Join the Friends of Mt Majura work party on Sunday, 14 April and help remove English Ivy (Hedera helix) and other garden escapes that invade the drainage line close to the Hackett water reservoir.
Please come early for an introduction and give as much time as you want.
When: Sunday 14 April 2017, from 1 pm to 4 pm
Where: Meet at ParkCare notice board opposite of the water reservoir off Rivett Street and French Street intersection; view this map. We will be working at the bottom of the drainage line close to the backyards of Rivett Street.
Bring and wear: Sun protection, body covering garden clothing (see below note on English Ivy!) and sturdy shoes or gumboots.
You need no experience to attend this event; instructions and tools will be provided on site.
Inquiries: ph 6247 7515 or firstname.lastname@example.org
Contact during the event: 0435 357 172
About English Ivy
English Ivy (Hedera helix), native to Europe, is an aggressive, fast growing, drought tolerant, and highly invasive weed in many parts of the world. It has no natural predator or control and can transform large areas of diverse plants into an ivy monoculture. This deprives habitat and food sources for indigenous wildlife, discouraging native birds, butterflies and insects. Ivy forms mats which suppress all ground level plants, preventing natural regeneration.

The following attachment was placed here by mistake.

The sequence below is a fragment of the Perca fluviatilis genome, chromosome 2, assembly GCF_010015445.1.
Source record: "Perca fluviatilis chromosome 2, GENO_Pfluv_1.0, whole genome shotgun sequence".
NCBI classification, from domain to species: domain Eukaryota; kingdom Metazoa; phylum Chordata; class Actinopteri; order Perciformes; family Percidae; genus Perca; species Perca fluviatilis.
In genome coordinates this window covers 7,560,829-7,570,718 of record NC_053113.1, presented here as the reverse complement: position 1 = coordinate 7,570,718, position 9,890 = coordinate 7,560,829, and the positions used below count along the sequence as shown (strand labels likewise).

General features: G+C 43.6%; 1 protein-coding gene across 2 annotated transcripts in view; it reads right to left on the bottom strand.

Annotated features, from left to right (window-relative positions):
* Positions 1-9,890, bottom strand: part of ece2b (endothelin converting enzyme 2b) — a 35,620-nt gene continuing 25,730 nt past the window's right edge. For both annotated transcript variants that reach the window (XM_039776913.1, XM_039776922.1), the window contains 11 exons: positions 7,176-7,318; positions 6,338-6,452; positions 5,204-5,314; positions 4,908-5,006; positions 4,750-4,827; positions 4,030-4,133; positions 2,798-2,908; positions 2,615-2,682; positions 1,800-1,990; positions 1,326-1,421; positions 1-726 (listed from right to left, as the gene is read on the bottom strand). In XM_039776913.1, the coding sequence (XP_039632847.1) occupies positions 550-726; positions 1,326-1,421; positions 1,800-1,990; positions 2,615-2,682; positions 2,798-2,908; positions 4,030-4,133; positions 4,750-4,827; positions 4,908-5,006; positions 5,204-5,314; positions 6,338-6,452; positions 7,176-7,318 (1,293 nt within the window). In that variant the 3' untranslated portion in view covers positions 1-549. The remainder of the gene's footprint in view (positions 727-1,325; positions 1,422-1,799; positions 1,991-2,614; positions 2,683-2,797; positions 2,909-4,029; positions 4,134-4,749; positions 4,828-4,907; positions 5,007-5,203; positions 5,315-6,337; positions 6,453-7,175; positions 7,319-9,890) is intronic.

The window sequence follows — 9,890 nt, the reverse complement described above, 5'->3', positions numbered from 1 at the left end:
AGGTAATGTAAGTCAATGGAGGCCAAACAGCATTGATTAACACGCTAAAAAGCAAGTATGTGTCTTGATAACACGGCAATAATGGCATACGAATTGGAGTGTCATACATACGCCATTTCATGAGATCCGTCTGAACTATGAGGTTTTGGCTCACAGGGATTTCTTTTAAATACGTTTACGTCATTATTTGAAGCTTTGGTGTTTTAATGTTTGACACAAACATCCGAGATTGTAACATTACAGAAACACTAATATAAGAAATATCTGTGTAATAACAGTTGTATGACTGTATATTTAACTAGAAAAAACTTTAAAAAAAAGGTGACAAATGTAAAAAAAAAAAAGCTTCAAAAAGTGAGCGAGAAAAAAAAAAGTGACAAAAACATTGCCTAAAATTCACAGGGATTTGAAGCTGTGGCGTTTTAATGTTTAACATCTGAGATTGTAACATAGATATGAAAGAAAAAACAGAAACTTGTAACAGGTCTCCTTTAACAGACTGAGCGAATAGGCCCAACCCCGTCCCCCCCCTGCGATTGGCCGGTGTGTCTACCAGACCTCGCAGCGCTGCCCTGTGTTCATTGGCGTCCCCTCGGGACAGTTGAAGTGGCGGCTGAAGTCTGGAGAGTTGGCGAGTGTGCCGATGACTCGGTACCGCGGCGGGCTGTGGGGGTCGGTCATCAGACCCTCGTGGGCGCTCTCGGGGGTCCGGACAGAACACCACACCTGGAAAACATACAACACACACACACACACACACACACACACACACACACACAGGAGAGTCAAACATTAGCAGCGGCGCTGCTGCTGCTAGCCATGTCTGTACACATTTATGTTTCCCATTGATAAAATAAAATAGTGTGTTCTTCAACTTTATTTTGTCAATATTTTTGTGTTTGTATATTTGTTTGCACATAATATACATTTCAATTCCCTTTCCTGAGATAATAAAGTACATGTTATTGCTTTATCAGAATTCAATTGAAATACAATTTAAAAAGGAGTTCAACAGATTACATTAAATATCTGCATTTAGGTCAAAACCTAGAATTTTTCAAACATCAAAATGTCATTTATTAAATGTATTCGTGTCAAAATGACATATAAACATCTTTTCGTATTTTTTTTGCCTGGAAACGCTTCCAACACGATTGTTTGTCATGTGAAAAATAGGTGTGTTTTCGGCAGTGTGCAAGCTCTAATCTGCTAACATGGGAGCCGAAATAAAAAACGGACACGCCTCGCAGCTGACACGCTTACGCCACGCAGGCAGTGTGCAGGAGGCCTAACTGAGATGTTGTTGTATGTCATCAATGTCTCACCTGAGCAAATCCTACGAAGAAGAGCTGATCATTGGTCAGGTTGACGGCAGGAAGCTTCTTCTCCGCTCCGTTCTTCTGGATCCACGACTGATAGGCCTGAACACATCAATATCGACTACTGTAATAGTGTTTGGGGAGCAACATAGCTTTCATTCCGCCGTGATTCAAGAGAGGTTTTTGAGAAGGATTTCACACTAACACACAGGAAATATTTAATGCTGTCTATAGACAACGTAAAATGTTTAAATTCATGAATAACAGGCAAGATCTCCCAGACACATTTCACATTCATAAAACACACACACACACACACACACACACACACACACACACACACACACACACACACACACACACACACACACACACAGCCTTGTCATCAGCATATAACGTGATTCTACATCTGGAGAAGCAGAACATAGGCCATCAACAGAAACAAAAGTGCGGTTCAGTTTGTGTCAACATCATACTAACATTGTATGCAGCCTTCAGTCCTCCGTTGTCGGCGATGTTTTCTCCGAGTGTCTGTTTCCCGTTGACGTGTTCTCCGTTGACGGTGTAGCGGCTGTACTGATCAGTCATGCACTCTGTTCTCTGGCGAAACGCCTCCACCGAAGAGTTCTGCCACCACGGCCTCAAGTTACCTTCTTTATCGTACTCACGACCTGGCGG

English Ivy has a tendency to climb anything it can for support, such as trees, fences, or houses. It attaches to objects by aerial rootlets from the stems that cement themselves to the object.
Ivy needs to climb up from the ground to flower and produces black, berry fruits. Fruits are eaten and disseminated by birds. The ivy eventually kills its support plant, mainly trees, by smothering, preventing natural bark shed, excluding light and photosynthesis. Its sheer weight can cause trees to collapse.
All parts of the plant are poisonous if ingested, and the sap is an irritant on contact.
Spread and control. English Ivy is a garden escape that spreads by birds eating the fruits and dropping seeds with their faeces and by illegal dumping of garden waste.
Dispose pruning refuse at green waste sites, or use trash bags and green bins.
Prune climbing plants to ground level to avoid flowering and fruiting.
Hand removal is the most effective but very labour intensive.